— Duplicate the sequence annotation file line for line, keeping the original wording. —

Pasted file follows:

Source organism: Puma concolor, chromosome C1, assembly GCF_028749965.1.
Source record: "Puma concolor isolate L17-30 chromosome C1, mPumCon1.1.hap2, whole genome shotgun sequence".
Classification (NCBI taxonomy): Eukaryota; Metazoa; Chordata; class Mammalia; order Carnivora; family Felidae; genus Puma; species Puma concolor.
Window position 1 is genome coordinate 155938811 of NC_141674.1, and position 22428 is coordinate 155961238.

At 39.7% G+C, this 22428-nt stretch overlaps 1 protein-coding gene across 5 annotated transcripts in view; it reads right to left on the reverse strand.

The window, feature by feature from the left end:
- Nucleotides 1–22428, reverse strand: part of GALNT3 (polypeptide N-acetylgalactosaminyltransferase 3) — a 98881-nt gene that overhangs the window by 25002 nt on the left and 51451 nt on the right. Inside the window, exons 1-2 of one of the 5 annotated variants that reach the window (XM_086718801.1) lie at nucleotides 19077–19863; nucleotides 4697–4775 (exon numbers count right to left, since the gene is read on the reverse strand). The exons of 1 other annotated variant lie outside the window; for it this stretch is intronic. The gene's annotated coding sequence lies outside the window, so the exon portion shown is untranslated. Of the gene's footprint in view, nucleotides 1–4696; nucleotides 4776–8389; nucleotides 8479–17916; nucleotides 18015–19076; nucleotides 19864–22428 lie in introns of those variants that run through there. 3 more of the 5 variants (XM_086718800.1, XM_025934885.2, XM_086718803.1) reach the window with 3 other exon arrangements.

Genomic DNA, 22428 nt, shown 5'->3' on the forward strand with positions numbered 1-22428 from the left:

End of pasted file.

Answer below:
Source organism: Puma concolor, chromosome C1, assembly GCF_028749965.1.
Source record: "Puma concolor isolate L17-30 chromosome C1, mPumCon1.1.hap2, whole genome shotgun sequence".
Classification (NCBI taxonomy): Eukaryota; Metazoa; Chordata; class Mammalia; order Carnivora; family Felidae; genus Puma; species Puma concolor.
Window position 1 is genome coordinate 155938811 of NC_141674.1, and position 22428 is coordinate 155961238.

At 39.7% G+C, this 22428-nt stretch overlaps 1 protein-coding gene across 5 annotated transcripts in view; it reads right to left on the reverse strand.

The window, feature by feature from the left end:
- Nucleotides 1–22428, reverse strand: part of GALNT3 (polypeptide N-acetylgalactosaminyltransferase 3) — a 98881-nt gene that overhangs the window by 25002 nt on the left and 51451 nt on the right. Inside the window, exons 1-2 of one of the 5 annotated variants that reach the window (XM_086718801.1) lie at nucleotides 19077–19863; nucleotides 4697–4775 (exon numbers count right to left, since the gene is read on the reverse strand). The exons of 1 other annotated variant lie outside the window; for it this stretch is intronic. The gene's annotated coding sequence lies outside the window, so the exon portion shown is untranslated. Of the gene's footprint in view, nucleotides 1–4696; nucleotides 4776–8389; nucleotides 8479–17916; nucleotides 18015–19076; nucleotides 19864–22428 lie in introns of those variants that run through there. 3 more of the 5 variants (XM_086718800.1, XM_025934885.2, XM_086718803.1) reach the window with 3 other exon arrangements.

Genomic DNA, 22428 nt, shown 5'->3' on the forward strand with positions numbered 1-22428 from the left: